As the New Year begins, Alan Woods looks back at the major political developments of the past year – and ahead to the turbulent and revolutionary events in store in 2018.
Donald Trump welcomed the New Year in his own inimitable manner: surrounded by his social and political clan in the opulent surroundings of his exclusive Mar-a-Lago club in Florida, accompanied by a representative gathering of all segments of US society – from movie stars to billionaires.
“It will be a fantastic 2018,” Trump assured his guests, as he entered the gilded ballroom at Mar-a-Lago, accompanied by the fixed grin of first lady Melania Trump and the tailor’s dummy that passes for his son Barron, and predicted the stock market would continue to rise and businesses would come to the US at “a rapid clip”.
All this was music to the ears of his well-heeled guests who are slavering at the prospect of the juicy profits and tax cuts that their hero has so generously promised to deliver. It was a truly unforgettable scene that would not have been out of place in The Godfather.
The year 2017
Before we welcome the birth of the New Year, however, we first have a duty to bury the old one, after performing a rigorous autopsy on its corpse. “I think that this year is probably the biggest year for political risk since the end of the World War II,” stated Brian Klaas, fellow in Comparative Politics at London School of Economics, interviewed by CNBC in January of last year.
He was not far off the mark. Just think for a moment about the kind of upsets that have occurred in the last 12 months. The year that has just passed into history saw yet another series of political earthquakes. And, despite the confident crowing of the latest occupant of the White House, the year 2018 is unlikely to be any easier for world capitalism.
Trotsky once described theory as the superiority of foresight over astonishment. But the year 2017 saw a great deal of astonishment, and not least among the so-called experts of the bourgeoisie. 12 months ago, who would have thought that the British Conservatives would do so badly in a general election, which they entered with a 20 point lead over Labour; and the “unelectable” Jeremy Corbyn would end the year as the most popular politician in Britain?
Who would have thought that, by the end of the year, the leaders of the Catalan campaign for independence would be contesting an election while sitting in a Spanish jail, and the president of the Catalan government would be a political exile in Brussels?
Who would have thought that the two main parties in France would not even be present in the second round of the presidential election? And who would have thought that the US Republicans would lose an election in Alabama: a safe stronghold of the conservative religious right wing?
Who would have thought that Mugabe would be thrown onto the scrapheap after decades of dictatorial rule, and that Jacob Zuma would lose control of the ANC?
These are just some of the political earthquakes that have shaken the world in only 12 months. They are highly significant events in themselves. But from a Marxist perspective they are symptoms of the general crisis of world capitalism, which finds its expression in political instability everywhere, including the most powerful capitalist nation: the United States.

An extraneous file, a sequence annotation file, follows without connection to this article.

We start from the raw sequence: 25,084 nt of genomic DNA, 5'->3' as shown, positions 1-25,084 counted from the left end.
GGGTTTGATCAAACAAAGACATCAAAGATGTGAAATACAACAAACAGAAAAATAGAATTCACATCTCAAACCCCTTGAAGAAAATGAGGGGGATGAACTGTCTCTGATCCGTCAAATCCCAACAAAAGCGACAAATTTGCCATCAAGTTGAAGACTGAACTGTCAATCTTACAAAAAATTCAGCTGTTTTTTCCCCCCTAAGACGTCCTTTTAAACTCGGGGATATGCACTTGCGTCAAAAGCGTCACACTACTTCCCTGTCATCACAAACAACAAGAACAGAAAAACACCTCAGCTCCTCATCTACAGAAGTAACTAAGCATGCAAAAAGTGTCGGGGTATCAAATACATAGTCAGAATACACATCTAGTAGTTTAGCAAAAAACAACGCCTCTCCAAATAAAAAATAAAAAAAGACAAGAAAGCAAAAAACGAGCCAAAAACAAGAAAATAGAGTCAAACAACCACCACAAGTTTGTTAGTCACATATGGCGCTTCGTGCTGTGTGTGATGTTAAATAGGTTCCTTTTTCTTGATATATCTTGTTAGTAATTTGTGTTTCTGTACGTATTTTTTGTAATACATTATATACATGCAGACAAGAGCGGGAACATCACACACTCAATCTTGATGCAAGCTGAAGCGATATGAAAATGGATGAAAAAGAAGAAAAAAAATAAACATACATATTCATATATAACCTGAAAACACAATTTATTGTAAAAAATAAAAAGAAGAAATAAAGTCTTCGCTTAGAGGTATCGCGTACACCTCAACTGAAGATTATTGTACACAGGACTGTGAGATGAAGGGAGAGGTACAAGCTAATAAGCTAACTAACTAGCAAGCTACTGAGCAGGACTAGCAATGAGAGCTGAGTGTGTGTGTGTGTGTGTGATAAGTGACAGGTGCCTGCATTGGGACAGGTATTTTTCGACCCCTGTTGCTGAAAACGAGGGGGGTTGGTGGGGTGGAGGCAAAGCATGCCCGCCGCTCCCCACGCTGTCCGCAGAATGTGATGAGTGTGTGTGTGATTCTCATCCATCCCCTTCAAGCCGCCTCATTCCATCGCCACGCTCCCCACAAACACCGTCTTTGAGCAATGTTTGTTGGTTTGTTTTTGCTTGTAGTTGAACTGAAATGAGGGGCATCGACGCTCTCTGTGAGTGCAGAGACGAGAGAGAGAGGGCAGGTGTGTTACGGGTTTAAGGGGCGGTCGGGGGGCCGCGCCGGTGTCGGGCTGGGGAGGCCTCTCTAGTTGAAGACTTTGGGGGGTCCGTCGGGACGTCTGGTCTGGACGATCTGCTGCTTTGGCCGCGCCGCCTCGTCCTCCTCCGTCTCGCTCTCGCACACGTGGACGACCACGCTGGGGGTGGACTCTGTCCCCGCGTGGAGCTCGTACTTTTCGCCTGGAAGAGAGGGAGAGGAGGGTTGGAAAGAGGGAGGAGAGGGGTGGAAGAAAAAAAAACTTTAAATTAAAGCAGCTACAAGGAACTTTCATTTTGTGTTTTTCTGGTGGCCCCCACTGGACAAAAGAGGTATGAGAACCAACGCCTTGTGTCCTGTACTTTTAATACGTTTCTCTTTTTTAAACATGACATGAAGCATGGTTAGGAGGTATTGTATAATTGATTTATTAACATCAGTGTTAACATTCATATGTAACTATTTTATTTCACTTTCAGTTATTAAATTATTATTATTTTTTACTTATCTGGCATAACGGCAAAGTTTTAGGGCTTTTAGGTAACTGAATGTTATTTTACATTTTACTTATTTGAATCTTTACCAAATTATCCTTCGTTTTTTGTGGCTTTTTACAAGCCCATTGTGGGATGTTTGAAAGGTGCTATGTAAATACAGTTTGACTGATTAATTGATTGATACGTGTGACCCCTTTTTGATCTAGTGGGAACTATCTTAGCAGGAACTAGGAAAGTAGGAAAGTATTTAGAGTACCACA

Pessimism of the bourgeois
The serious strategists of capital often arrive at the same conclusions as the Marxists, although naturally from their own class standpoint. The rosy picture painted by Mr. Trump is not shared by any serious bourgeois analyst – quite the contrary, in fact.
The Eurasia Group, a respected consultancy that advises the capitalists on possible risks on a world scale, in its recently published annual assessment of top geopolitical risks, warns that the world is moving toward crisis and a state of “geopolitical depression” and that the presidency of Donald Trump is itself contributing to instability: accelerating divisions nationally and internationally, and unravelling the global order that has been painfully constructed over a period of decades.
The Eurasia Group expresses the fear that that liberal (i.e. bourgeois) democracies are suffering from a “deficit of legitimacy not seen since World War II”, that the leaders are out of touch with reality and that this political breakdown creates conditions where any major event could have a devastating effect on the global economy and market.
The report begins with a sentence that might be seen as a response to Mr. Trump’s glowing appraisal of the economy (except that it must have been written before his New Year’s party): “Yes, markets are soaring and the economy isn’t bad, but citizens are divided. Governments aren’t doing much governing. And the global order is unraveling.”
And its conclusion could not be more different from that of the Man in the White House: “In the 20 years since we started Eurasia Group, the global environment has had its ups and downs. But if we had to pick one year for a big unexpected crisis — the geopolitical equivalent of the 2008 financial meltdown — it feels like 2018”.
The Trump factor
The year 2017 began with Donald Trump’s assumption of power on 20 January. That in itself was a political shock of tremendous dimensions. It is, of course, incorrect to attribute all the ills of the world to one man. If that were true, then the solution to the present crisis would be simple indeed: get rid of Trump and replace him with a more ‘responsible’ (i.e. Democrat) president. But there is no reason to believe that the situation would be much better under Hillary Clinton or any of the other heroes of the ‘centre’.
The attempt to explain great historical processes in terms of the individual is a trivialisation of history that does not stand even the most superficial scrutiny. Marxism seeks the mainsprings of human history in the deeper processes that unfold far beneath the surface and constitute the fundamental framework upon which human actors play out their roles. But this basic analysis, while ultimately decisive, by no means exhausts the question.